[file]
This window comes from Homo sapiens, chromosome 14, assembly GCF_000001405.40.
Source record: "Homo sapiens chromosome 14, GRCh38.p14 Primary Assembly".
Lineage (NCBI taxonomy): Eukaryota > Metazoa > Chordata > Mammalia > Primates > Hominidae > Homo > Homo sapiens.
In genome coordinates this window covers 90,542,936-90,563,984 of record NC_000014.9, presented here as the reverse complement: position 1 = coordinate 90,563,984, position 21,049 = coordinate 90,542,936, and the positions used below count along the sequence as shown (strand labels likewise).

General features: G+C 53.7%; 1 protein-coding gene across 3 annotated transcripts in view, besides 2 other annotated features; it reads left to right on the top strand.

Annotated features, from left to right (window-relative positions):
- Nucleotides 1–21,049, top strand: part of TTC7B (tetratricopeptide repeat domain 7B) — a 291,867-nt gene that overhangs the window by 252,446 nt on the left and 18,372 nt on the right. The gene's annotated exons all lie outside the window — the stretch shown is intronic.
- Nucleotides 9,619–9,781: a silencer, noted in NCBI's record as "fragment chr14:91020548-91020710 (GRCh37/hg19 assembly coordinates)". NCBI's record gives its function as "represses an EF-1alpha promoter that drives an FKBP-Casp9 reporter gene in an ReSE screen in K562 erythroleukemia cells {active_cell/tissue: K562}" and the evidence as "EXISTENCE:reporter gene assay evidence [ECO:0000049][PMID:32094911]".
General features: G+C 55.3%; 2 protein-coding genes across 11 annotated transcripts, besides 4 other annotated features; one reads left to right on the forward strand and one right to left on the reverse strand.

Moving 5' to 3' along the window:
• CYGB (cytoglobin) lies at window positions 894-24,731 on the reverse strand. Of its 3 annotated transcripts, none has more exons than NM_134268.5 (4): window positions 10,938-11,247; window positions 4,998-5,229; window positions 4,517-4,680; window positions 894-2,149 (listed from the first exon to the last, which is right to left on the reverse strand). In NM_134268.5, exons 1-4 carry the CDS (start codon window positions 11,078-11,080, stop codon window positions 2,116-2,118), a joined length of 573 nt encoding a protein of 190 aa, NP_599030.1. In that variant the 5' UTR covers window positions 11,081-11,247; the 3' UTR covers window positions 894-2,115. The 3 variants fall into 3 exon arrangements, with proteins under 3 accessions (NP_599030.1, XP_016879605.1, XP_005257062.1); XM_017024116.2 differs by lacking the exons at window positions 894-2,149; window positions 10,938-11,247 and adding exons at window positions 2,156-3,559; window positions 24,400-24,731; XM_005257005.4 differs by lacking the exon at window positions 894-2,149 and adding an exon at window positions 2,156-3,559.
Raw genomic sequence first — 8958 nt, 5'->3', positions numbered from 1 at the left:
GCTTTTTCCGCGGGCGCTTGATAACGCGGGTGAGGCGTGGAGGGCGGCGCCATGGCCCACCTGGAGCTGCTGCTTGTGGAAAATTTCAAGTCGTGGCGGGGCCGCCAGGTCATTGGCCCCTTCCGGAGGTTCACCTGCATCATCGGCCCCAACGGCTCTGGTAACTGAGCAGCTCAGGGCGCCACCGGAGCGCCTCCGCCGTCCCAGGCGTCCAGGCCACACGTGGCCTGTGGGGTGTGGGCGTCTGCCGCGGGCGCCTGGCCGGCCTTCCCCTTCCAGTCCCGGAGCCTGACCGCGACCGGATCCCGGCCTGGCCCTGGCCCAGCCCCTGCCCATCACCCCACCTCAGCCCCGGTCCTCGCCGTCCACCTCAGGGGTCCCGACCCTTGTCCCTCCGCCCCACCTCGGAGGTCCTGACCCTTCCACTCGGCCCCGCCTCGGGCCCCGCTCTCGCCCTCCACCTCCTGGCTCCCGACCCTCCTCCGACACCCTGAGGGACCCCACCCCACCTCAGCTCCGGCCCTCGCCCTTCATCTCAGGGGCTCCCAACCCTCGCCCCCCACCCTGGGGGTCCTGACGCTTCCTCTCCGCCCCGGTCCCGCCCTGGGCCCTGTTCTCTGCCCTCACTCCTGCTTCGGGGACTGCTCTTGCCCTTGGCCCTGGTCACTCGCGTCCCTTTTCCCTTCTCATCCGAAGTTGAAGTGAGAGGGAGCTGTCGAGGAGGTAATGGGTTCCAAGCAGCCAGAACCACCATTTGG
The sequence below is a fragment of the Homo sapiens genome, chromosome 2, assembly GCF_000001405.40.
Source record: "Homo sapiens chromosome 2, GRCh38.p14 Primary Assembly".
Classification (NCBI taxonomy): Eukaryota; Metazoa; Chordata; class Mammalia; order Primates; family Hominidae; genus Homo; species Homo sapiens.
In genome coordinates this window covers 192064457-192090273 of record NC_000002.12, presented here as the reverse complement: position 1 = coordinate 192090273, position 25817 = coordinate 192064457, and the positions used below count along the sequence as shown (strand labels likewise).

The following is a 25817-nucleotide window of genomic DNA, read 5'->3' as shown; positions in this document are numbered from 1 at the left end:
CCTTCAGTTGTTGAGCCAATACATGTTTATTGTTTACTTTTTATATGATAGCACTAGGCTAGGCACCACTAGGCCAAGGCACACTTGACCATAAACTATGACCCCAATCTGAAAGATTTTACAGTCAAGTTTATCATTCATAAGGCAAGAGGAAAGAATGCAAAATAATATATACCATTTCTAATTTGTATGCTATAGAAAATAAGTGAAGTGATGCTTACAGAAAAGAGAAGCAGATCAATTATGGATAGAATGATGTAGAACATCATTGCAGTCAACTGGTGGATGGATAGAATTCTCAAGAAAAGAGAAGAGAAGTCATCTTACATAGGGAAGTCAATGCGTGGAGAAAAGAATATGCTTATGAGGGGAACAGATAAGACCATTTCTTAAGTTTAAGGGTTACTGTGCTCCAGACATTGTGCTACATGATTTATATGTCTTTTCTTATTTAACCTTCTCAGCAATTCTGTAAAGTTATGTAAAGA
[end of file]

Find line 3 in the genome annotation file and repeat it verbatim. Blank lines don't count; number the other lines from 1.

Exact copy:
Lineage (NCBI taxonomy): Eukaryota > Metazoa > Chordata > Mammalia > Primates > Hominidae > Homo > Homo sapiens.